An additional difficulty in using RCTs to study the effectiveness of psychotherapies stems from ethical concerns from the medical community, including the risks inherent in receiving the experimental treatment rather than the treatment-as-usual, and the lack of data proving the efficiency of the current treatment needed to ethically justify a clinical trial rather than a direct treatment (Stines & Feeny, 2008). Once a psychotherapeutic treatment has shown some effectiveness in clinical practice, it can indeed prove difficult or even impossible to recruit clinicians for RCTs, because of the perceived lack of viable alternative treatment and ethical doubts about the randomisation process (Fairhurst & Dowrick, 1996).

RCTs may not be the only valid design to evaluate the efficacy of psychotherapies, and researchers are advocating for a more pragmatic approach that addresses the current shortcomings discussed above. Observational studies are incredibly seen as complementary to RCTs, and new forms of data collection and therapeutic treatment delivery methods facilitated by connected devices and electronic health records may provide researchers and clinicians with a broader repertoire of research tools to study the efficacy and the effectiveness of psychotherapies (Bothwell et al., 2016).


Berger, D. (2015). Double-blinding and bias in medication and cognitive-behavioral therapy trials for major depressive disorder. F1000Research4.

Bothwell, L. E., Greene, J. A., Podolsky, S. H., & Jones, D. S. (2016). Assessing the gold standard—lessons from the history of RCTs.

Chalmers, T. C., Smith Jr, H., Blackburn, B., Silverman, B., Schroeder, B., Reitman, D., & Ambroz, A. (1981). A method for assessing the quality of a randomized control trial. Controlled clinical trials, 2(1), 31-49.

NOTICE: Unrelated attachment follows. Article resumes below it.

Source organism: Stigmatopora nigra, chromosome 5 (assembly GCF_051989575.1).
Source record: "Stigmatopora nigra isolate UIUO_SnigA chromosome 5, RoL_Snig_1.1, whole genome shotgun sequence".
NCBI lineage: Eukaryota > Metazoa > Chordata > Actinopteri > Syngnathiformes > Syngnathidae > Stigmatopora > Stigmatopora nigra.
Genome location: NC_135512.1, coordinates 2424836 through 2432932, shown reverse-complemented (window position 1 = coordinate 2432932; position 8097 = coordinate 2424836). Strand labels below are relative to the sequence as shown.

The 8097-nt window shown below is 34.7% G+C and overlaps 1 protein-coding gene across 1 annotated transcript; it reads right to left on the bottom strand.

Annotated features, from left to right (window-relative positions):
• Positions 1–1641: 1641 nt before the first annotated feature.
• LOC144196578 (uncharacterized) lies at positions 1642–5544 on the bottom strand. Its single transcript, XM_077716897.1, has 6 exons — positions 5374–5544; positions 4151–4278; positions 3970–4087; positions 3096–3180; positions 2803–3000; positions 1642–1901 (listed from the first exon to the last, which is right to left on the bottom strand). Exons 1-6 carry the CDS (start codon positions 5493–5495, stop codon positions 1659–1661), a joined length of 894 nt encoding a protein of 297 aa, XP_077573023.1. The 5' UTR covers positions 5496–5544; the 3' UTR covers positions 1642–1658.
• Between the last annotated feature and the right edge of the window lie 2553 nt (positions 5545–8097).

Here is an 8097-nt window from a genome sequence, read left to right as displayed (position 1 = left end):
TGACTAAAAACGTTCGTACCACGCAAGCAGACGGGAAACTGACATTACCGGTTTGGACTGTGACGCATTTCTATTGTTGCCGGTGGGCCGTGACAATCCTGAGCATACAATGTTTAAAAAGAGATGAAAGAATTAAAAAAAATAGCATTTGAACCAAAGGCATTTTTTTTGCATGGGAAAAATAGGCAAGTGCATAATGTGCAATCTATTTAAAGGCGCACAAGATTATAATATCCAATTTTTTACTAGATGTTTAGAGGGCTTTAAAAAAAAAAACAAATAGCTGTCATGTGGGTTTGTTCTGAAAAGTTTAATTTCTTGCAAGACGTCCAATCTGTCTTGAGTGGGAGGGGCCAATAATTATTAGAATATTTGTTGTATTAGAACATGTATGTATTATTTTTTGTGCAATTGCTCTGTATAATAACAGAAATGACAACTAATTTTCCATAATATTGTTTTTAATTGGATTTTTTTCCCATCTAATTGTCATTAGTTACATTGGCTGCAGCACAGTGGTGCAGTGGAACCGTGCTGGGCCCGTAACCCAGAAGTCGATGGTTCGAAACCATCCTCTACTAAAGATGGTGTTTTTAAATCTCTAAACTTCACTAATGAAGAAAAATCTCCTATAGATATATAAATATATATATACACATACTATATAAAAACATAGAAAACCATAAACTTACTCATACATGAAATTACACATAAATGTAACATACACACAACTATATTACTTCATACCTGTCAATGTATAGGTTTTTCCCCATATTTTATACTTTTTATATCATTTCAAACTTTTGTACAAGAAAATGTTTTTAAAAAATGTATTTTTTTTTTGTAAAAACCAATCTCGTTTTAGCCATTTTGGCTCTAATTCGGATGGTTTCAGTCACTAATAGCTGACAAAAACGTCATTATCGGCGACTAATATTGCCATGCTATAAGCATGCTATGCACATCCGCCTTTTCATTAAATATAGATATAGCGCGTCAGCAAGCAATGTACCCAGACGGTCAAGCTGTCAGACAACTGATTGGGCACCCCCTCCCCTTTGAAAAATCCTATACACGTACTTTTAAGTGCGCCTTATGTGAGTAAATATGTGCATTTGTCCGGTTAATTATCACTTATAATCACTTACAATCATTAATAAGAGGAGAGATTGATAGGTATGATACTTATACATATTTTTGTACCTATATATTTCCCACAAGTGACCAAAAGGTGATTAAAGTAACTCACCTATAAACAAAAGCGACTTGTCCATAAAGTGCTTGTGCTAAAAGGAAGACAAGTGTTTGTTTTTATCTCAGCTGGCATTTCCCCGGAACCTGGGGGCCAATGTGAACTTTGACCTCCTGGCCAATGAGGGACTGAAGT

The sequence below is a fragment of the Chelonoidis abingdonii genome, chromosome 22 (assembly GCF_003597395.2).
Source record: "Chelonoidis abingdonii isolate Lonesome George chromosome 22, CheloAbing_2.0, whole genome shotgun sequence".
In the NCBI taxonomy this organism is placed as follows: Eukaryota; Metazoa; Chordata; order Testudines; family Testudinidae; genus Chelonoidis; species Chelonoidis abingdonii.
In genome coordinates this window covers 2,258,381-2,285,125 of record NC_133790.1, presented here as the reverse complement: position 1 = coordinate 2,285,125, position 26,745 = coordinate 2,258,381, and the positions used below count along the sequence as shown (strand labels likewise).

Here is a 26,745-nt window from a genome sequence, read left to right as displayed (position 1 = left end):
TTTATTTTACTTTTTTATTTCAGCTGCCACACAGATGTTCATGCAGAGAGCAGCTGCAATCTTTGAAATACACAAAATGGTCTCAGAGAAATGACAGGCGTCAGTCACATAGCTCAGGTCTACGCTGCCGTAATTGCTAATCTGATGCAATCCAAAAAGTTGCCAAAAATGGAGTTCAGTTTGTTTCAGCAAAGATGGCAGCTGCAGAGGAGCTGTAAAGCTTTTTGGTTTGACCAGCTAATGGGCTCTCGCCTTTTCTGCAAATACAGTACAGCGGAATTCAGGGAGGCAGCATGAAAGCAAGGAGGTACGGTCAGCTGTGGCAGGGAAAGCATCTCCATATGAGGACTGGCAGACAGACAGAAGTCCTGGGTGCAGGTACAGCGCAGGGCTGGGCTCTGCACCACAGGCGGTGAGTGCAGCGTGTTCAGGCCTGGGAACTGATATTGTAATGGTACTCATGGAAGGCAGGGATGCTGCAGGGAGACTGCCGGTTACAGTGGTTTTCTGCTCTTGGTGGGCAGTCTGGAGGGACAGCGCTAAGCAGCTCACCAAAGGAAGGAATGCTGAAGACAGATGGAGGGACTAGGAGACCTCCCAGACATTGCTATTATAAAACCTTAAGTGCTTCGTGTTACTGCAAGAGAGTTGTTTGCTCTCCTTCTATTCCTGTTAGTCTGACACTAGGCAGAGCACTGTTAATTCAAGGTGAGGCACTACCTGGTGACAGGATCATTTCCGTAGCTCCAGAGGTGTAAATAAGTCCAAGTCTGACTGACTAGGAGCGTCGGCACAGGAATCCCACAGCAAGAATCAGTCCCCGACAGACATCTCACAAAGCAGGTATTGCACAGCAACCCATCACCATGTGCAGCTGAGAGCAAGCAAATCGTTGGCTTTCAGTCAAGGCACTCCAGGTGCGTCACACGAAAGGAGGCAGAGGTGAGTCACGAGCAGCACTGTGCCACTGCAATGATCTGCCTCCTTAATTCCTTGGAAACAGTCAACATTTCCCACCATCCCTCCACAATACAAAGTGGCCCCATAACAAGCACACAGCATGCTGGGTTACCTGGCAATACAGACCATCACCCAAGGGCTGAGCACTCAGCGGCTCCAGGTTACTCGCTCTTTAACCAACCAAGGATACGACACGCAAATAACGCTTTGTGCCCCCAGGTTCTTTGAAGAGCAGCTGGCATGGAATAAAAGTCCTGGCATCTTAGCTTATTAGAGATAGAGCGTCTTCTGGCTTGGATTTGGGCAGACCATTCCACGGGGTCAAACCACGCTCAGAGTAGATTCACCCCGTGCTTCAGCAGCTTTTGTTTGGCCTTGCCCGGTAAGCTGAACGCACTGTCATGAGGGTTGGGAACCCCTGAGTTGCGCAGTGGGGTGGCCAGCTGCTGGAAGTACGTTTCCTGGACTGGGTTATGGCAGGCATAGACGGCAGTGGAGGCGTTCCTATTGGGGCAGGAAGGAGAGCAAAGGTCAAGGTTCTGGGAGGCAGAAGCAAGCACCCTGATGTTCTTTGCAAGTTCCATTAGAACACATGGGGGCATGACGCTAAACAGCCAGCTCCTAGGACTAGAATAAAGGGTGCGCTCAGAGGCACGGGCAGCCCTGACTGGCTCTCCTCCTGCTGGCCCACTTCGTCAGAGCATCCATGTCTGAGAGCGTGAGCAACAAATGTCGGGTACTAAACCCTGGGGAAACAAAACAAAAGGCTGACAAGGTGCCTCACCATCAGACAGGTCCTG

Essock, S. M., Drake, R. E., Frank, R. G., & McGuire, T. G. (2003). Randomized controlled trials in evidence-based mental health care: getting the right answer to the right question. Schizophrenia Bulletin29(1), 115-123.

Fairhurst, K., & Dowrick, C. (1996). Problems with recruitment in a randomized controlled trial of counselling in general practice: causes and implications. Journal of health services research & policy1(2), 77-80.

Greco, T., Zangrillo, A., Biondi-Zoccai, G., & Landoni, G. (2013). Meta-analysis: pitfalls and hints. Heart, lung and vessels5(4), 219.

Shean, G. (2014). Limitations of randomized control designs in psychotherapy research. Advances in Psychiatry2014.

Sibbald, B., & Roland, M. (1998). Understanding controlled trials. Why are randomised controlled trials important?. BMJ: British Medical Journal, 316(7126), 201.

Stang, A. (2011). Randomized controlled trials—an indispensable part of clinical research. Deutsches Ärzteblatt International, 108(39), 661.

Stines, L. R., & Feeny, N. C. (2008). Unique ethical concerns in clinical trials comparing psychosocial and psychopharmacological interventions. Ethics & behavior18(2-3), 234-246.

Tunis, S. R., Stryer, D. B., & Clancy, C. M. (2003). Practical clinical trials: increasing the value of clinical research for decision making in clinical and health policy. Jama290(12), 1624-1632.

Walsh, M., Srinathan, S. K., McAuley, D. F., Mrkobrada, M., Levine, O., Ribic, C., … & Thabane, L. (2014). The statistical significance of randomized controlled trial results is frequently fragile: a case for a Fragility Index. Journal of clinical epidemiology67(6), 622-628.

Westen, D., Novotny, C. M., & Thompson-Brenner, H. (2004). The empirical status of empirically supported psychotherapies: assumptions, findings, and reporting in controlled clinical trials. Psychological bulletin130(4), 631.

Hello! 👋 I'm Anne-Laure Le Cunff. I write about what I learn as an entrepreneur and neuroscience student. Do you want to make the most of your mind? Subcribe to Maker Mind, a weekly newsletter with neuroscience-based insights on decision making, continuous learning, thinking, creativity, and productivity.

One email a week, no spam, ever. Privacy policy.

As a welcome gift, you will receive The Beginner's Guide to Mindframing (22 pages), 30 Mental Models to Add to Your Thinking Toolbox (6 pages), and a printable Plus Minus Next journal template.